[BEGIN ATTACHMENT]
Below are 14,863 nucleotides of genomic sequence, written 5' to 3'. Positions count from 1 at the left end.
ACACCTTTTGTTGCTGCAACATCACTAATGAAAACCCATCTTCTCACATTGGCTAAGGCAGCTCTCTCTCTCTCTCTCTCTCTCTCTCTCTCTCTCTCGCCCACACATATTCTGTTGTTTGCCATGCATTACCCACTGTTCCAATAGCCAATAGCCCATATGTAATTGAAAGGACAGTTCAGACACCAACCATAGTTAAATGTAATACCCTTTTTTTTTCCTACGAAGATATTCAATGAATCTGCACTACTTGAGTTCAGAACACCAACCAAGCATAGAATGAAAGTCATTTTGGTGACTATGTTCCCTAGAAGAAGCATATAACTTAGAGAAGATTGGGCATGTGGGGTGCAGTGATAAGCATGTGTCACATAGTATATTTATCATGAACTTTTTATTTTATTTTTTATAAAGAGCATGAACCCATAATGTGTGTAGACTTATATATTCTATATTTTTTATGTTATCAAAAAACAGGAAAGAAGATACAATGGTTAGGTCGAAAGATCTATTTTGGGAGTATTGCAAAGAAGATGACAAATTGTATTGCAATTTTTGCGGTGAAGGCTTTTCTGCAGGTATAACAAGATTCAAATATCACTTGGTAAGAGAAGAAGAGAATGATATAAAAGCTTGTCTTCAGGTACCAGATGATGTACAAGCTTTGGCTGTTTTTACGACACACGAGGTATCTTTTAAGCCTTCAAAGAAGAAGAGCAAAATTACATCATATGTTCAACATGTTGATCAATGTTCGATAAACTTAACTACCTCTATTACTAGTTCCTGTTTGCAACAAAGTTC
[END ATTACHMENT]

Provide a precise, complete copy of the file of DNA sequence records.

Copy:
Below are 14,863 nucleotides of genomic sequence, written 5' to 3'. Positions count from 1 at the left end.
ACACCTTTTGTTGCTGCAACATCACTAATGAAAACCCATCTTCTCACATTGGCTAAGGCAGCTCTCTCTCTCTCTCTCTCTCTCTCTCTCTCTCTCTCGCCCACACATATTCTGTTGTTTGCCATGCATTACCCACTGTTCCAATAGCCAATAGCCCATATGTAATTGAAAGGACAGTTCAGACACCAACCATAGTTAAATGTAATACCCTTTTTTTTTCCTACGAAGATATTCAATGAATCTGCACTACTTGAGTTCAGAACACCAACCAAGCATAGAATGAAAGTCATTTTGGTGACTATGTTCCCTAGAAGAAGCATATAACTTAGAGAAGATTGGGCATGTGGGGTGCAGTGATAAGCATGTGTCACATAGTATATTTATCATGAACTTTTTATTTTATTTTTTATAAAGAGCATGAACCCATAATGTGTGTAGACTTATATATTCTATATTTTTTATGTTATCAAAAAACAGGAAAGAAGATACAATGGTTAGGTCGAAAGATCTATTTTGGGAGTATTGCAAAGAAGATGACAAATTGTATTGCAATTTTTGCGGTGAAGGCTTTTCTGCAGGTATAACAAGATTCAAATATCACTTGGTAAGAGAAGAAGAGAATGATATAAAAGCTTGTCTTCAGGTACCAGATGATGTACAAGCTTTGGCTGTTTTTACGACACACGAGGTATCTTTTAAGCCTTCAAAGAAGAAGAGCAAAATTACATCATATGTTCAACATGTTGATCAATGTTCGATAAACTTAACTACCTCTATTACTAGTTCCTGTTTGCAACAAAGTTC